Testing trophic-functional relationships for modelling farmland diversity and functional dynamics

Lead Research Organisation: Rothamsted Research
Department Name: Agro-Ecology


There is widespread concern that the ongoing decline in UK biodiversity will be exacerbated by further agricultural intensification, such as the adoption of GM technologies. The Defra-funded Farm-scale Evaluations were instigated to address these concerns, and successfully demonstrated that the change in management associated with GMHT crop cultivation had an impact on arable diversity. However, given that arable biodiversity is already in a state of decline, we do not have objective criteria with which to compare the effects of new management practices. Also, as with all empirical studies, it is difficult to predict how the results may vary with different crops, or management systems, or at different spatial and temporal scales. Modelling is therefore required to address these problems, and provide a means of predicting the likely risk of new technology against objectively defined biodiversity criteria. In this proposal we aim to test the hypothesis that the model specification of Hawes et al. (2003) and Bohan et al. (submitted a, b) would lead to generalised functional models that could predict ecosystem dynamics and the impacts of diverse management practice on ecosystem functioning. We use the concept of functional groups to amalgamate weed and invertebrate species into tractable groupings for modelling. These functional group models will take data from the regulatory framework to predict the effects of management on functional diversity at a number of levels of complexity relevant to scientists, the public and policymakers to allow objective decision making on the risks of new farming technologies.

Technical Summary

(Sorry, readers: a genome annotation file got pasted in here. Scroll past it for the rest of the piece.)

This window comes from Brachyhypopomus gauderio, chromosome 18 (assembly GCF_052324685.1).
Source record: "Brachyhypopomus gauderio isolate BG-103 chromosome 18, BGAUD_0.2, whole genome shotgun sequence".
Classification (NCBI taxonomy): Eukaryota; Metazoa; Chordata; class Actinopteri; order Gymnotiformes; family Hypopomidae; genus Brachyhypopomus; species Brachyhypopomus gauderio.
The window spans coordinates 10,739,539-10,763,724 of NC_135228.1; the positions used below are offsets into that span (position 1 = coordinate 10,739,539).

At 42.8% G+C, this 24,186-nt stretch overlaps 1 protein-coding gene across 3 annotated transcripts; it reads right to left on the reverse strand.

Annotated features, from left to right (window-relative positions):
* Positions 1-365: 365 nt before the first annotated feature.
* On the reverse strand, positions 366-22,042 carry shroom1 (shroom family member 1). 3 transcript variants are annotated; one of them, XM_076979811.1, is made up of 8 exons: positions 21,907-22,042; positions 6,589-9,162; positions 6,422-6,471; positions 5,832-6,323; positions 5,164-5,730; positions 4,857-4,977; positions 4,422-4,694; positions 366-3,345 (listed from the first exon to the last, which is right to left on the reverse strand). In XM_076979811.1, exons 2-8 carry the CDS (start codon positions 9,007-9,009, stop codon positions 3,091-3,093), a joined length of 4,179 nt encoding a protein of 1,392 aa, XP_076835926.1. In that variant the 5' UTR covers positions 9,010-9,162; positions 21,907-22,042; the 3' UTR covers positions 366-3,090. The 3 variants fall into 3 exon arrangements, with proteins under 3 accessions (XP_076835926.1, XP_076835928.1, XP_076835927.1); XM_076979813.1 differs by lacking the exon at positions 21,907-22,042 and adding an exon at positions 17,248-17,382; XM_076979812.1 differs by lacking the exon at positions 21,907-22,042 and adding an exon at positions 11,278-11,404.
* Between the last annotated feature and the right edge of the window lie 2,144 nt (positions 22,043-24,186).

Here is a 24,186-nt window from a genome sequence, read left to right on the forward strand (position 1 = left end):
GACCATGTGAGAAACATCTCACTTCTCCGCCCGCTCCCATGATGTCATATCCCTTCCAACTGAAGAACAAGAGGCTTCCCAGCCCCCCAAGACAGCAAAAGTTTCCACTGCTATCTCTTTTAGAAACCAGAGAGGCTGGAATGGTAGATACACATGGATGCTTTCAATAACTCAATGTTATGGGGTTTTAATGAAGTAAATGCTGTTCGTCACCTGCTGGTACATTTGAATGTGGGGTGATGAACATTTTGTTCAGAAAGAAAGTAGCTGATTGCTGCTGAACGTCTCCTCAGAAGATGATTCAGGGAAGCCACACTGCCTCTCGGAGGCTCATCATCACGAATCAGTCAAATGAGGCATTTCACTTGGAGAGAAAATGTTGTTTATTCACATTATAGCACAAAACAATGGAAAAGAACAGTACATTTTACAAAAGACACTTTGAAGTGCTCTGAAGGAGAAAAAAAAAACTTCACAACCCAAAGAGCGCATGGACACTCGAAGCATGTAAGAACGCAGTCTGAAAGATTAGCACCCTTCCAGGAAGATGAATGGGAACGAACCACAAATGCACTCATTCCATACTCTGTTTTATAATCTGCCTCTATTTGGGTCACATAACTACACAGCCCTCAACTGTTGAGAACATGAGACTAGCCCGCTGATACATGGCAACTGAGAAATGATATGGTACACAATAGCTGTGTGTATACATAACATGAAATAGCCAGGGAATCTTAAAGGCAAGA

Over the last 4 decades, catastrophic falls in abundance have been documented in UK farmland for some arable weed, non-pest invertebrate and bird species, driven by the intensification of agricultural management. In the Farmscale Evaluations (FSEs) of GMHT crops a novel technology was exhaustively tested for the risks to the environment (biodiversity), for the first time, prior to introduction. The Advisory Committee on Releases to the Environment (ACRE) recommended that future releases of GM crops, and by inference any new conventional management, 'may need to be scrutinised in terms of their environmental impact'. However, no objective mechanism exists either to trigger such FSE-like experiments or to assess their outcomes. To achieve this it will be necessary to unify the areas of regulation and environmental safety, by bringing together research on management, risk, biodiversity and regulation, using models of farmland ecosystem biodiversity to support decision making. In models of farmland ecosystem biodiversity, some formal level of simplification is necessary. We adopt, for testing, a trophic-functional approach where the crop, weeds and invertebrates are modelled according to their contribution to ecosystem function. This approach is supported by previous modelling and experimental work that indicates it is the value and range of functional attributes represented in a system and not species richness, which determines ecological function and dynamics. The functional group model will consist of individual-based, stochastic, simulation models of the weeds and invertebrates which embody the inherent variability in the translocation of biomass through the food web and consequently the variability in functional diversity through time. The individual based models incorporate stochastic population parameter values, for population processes, that reflect the distribution of population rates across the species in each functional group. By comparison to the weed flora, the highly abundant crop has low variability in population parameters, and will, therefore, be modelled using standard simulation techniques. The functional groups are linked through the assimilation of biomass produced in one functional group by individual consumers in another, limited by primary production. The effects of management are then simply modelled as the changes to the population rate values of the weeds and invertebrates. In this way it will be possible to describe the effects of management on the dynamics of biodiversity, in terms of arable system function. This project will integrate existing data, generate new experimental data where information is missing, define and parameterise new functional group models of arable biodiversity and run simulations to predict the impact of management on arable system function for testing and validation. Specifically, we will: 1. develop a generic model of arable plant and invertebrate functional diversity; 2. predict, for testing, the likely impacts of changes in management practice on arable ecosystem dynamics; 3. validate the model against independently sampled field data for deployment as a predictive decision-making tool.


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